China's manufacturing slowed in December for a second month due to weak global demand amid U.S. and European economic woes, a survey released Friday showed.
The latest HSBC Purchasing Managers Index added to growing signs of strain on China's manufacturers and exporters. They have been battered by a plunge in global demand and lending curbs that have driven thousands of entrepreneurs into bankruptcy, wiping out jobs and raising the specter of unrest.
The index for December stood at 48.7 on a 100-point scale on which numbers below 50 indicate a contraction in activity. It said companies reported a drop in foreign orders due to sluggish global demand.
"Weakening external demand is starting to bite," said HSBC economist Hongbin Qu in a statement with the survey.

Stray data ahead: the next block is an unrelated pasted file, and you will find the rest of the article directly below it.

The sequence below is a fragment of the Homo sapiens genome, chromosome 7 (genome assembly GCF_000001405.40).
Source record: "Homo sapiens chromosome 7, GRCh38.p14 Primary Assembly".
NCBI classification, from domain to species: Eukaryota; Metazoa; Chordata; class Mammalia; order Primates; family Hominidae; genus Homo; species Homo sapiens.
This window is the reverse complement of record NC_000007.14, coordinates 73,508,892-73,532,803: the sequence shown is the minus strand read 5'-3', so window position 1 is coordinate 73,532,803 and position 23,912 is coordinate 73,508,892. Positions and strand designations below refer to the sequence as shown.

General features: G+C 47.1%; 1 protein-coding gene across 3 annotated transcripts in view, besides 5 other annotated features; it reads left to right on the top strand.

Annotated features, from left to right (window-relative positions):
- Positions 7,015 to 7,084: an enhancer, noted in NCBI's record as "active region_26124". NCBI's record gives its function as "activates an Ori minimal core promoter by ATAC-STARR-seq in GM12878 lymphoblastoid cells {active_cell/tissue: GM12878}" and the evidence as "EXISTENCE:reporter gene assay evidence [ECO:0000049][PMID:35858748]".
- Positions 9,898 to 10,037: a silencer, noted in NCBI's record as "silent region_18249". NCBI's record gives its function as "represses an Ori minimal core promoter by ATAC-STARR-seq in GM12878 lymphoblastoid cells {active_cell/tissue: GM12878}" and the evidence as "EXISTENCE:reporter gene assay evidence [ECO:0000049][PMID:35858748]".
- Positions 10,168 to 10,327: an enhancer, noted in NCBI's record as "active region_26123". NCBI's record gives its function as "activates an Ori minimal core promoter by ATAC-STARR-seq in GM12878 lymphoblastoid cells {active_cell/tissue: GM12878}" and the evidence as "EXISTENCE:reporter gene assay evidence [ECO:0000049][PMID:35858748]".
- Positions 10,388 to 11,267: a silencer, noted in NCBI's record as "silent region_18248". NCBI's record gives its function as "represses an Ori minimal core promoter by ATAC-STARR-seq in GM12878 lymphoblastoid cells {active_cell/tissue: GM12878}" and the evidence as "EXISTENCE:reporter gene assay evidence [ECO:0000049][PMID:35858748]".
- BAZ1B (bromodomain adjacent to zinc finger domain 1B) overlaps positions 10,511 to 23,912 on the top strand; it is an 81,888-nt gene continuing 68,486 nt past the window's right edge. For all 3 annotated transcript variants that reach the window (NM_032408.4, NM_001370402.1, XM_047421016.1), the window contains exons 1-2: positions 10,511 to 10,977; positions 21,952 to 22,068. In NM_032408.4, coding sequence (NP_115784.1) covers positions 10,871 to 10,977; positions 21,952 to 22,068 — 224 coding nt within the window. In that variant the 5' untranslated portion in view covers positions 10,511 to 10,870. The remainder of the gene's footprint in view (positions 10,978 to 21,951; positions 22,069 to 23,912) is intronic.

The latest data will add to pressure on Beijing to ease spending and lending controls to stabilize growth and spur job creation, Qu said.
"Hard landings should be avoided so long as easing measures filter through in the coming months," he said.
China's export growth declined in November for a third month, falling to 13.8 percent from the 15.9 percent the previous month.
The slump in global demand has battered export-driven southern coastal regions, where thousands of small companies have been driven out of business and the survivors have laid off tens of thousands of workers.
Smaller private companies were hard hit by bank lending curbs imposed to cool inflation and a boom in housing prices. The government has promised to have state banks lend more to help struggling entrepreneurs but says most of its curbs will remain in place.